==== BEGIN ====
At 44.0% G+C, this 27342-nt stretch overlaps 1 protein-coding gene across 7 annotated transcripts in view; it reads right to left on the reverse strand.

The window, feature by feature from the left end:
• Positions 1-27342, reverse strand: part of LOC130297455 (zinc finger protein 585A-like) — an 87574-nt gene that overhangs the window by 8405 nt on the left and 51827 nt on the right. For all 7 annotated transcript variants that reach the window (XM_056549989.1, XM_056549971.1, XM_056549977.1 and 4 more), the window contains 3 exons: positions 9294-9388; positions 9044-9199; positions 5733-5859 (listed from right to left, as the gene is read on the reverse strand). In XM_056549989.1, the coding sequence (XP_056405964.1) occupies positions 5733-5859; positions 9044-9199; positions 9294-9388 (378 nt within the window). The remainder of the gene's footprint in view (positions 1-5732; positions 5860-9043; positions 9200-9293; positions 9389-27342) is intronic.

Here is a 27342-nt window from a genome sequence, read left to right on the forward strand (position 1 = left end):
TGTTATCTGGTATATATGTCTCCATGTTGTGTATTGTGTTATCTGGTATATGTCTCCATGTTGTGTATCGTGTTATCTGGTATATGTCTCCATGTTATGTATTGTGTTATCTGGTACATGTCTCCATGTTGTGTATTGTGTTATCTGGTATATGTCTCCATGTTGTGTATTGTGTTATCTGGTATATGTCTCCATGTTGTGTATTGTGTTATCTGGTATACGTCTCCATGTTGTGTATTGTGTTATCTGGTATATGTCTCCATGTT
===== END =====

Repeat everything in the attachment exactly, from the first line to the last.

At 44.0% G+C, this 27342-nt stretch overlaps 1 protein-coding gene across 7 annotated transcripts in view; it reads right to left on the reverse strand.

The window, feature by feature from the left end:
• Positions 1-27342, reverse strand: part of LOC130297455 (zinc finger protein 585A-like) — an 87574-nt gene that overhangs the window by 8405 nt on the left and 51827 nt on the right. For all 7 annotated transcript variants that reach the window (XM_056549989.1, XM_056549971.1, XM_056549977.1 and 4 more), the window contains 3 exons: positions 9294-9388; positions 9044-9199; positions 5733-5859 (listed from right to left, as the gene is read on the reverse strand). In XM_056549989.1, the coding sequence (XP_056405964.1) occupies positions 5733-5859; positions 9044-9199; positions 9294-9388 (378 nt within the window). The remainder of the gene's footprint in view (positions 1-5732; positions 5860-9043; positions 9200-9293; positions 9389-27342) is intronic.

Here is a 27342-nt window from a genome sequence, read left to right on the forward strand (position 1 = left end):
TGTTATCTGGTATATATGTCTCCATGTTGTGTATTGTGTTATCTGGTATATGTCTCCATGTTGTGTATCGTGTTATCTGGTATATGTCTCCATGTTATGTATTGTGTTATCTGGTACATGTCTCCATGTTGTGTATTGTGTTATCTGGTATATGTCTCCATGTTGTGTATTGTGTTATCTGGTATATGTCTCCATGTTGTGTATTGTGTTATCTGGTATACGTCTCCATGTTGTGTATTGTGTTATCTGGTATATGTCTCCATGTT